Georgetown-based Delmarva Poultry Industry is warning members about a bill introduced in Maryland.
Senate Bill 773, the Community Healthy Air Act, calls upon the Maryland Department of the Environment to conduct an environmental assessment of concentrated animal feeding operations,” the trade association noted in a release.
Click here for a Maryland Reporter story on the hearing that was held Tuesday.
“This could mean there will have to be air monitoring stations on each CAFO chicken farm in the state. That would be an expensive and time-consuming data collection process that needs to be done over the course of a year or more, not just for a few weeks or days,” the release stated.
Delmarva Poultry Industry, Inc. noted that the EPA has been working for more than 12 years to figure out how to monitor chicken house air emissions and one multi-year, multi-university study cost more than $15 million.
Delmarva Poultry claims the bill is “being pushed by a handful of persons in Wicomico County who do not want chicken houses built and operated in agricultural areas of the county and might be allied with those who want to shut down the chicken industry.
Sponsors of the bill are from Montgomery and Prince George’s County and Baltimore City.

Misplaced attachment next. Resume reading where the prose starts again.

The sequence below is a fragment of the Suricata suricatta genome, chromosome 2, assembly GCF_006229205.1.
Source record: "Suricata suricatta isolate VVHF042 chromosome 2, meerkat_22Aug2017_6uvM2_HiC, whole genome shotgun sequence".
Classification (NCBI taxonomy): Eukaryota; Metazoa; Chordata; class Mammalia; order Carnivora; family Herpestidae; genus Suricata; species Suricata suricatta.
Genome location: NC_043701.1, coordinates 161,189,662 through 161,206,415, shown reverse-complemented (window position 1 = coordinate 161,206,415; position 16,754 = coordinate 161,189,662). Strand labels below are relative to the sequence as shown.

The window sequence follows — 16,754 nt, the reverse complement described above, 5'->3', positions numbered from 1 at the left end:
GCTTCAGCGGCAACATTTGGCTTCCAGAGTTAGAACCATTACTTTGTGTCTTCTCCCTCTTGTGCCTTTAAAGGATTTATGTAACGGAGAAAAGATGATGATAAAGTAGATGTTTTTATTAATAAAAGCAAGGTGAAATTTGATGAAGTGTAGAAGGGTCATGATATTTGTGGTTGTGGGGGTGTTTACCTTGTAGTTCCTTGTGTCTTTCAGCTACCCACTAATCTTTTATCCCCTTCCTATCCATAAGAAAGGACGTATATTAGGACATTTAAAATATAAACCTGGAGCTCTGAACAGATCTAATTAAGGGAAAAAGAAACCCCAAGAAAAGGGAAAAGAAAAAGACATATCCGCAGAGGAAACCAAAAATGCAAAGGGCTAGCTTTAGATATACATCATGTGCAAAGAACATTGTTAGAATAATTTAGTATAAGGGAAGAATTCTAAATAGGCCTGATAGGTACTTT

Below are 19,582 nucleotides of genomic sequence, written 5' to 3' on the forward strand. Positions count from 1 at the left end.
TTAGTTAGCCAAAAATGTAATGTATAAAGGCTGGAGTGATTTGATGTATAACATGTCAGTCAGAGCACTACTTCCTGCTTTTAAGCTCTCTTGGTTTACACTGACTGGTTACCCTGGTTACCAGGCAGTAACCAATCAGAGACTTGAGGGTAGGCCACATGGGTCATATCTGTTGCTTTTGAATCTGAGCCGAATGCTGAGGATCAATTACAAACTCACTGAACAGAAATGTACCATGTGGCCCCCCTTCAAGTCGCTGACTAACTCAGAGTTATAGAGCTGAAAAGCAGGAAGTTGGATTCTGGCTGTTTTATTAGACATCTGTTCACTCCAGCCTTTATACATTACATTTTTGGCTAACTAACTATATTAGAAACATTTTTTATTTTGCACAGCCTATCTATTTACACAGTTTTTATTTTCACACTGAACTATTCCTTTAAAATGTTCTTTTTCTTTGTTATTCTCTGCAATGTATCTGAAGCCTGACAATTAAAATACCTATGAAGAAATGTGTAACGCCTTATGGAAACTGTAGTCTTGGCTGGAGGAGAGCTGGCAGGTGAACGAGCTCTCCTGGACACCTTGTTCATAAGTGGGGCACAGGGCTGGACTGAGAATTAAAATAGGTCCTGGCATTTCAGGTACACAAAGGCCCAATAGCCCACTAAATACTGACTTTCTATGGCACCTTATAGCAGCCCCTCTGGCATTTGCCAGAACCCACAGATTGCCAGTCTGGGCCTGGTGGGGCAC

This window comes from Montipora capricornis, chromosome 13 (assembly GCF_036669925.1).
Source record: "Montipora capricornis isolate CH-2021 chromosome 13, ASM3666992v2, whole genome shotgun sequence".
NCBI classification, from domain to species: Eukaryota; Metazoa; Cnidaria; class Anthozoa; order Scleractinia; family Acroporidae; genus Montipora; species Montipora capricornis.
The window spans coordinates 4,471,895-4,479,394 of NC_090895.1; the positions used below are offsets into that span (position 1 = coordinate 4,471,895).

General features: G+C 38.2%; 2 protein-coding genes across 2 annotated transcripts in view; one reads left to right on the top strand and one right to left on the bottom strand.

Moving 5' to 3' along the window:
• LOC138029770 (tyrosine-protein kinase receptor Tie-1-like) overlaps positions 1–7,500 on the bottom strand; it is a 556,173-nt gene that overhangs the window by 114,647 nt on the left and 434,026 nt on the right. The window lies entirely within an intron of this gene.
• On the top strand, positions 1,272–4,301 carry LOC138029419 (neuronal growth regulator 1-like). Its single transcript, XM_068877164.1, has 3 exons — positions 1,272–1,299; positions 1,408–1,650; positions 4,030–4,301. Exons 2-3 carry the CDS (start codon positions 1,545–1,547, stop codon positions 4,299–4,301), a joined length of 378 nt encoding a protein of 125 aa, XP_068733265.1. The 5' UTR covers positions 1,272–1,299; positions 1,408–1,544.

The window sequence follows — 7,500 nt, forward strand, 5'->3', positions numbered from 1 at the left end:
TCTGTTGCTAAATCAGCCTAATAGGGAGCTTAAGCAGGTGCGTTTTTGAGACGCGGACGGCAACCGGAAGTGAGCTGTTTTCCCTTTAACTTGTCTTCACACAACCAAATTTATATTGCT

“If a study is to be done, it needs to be done right and this bill, we believe, will not produce accurate results,” the release concluded.
The poultry industry has been under fire on the Eastern Shore of Maryland and in Virginia as new poultry houses are built. The industry has claimed that much of the construction has come from replacement of old facilities and points to a report indicating that that the number of chicken houses has dropped.
However, critics have claimed that the region is seeing an expansion of production with larger chicken houses that come with more environmental hazards.
The industry is also moving north into Cecil County, MD, drawing fire from some residents. In Delaware, poultry growing operations are to the south in Kent and Sussex counties.
Delaware has seen little controversy over chicken houses but has experienced disputes over processing operations.
The Delmarva Peninsula is experiencing population growth, with newcomers often being retirees who are not familiar with the chicken industry or agriculture in general.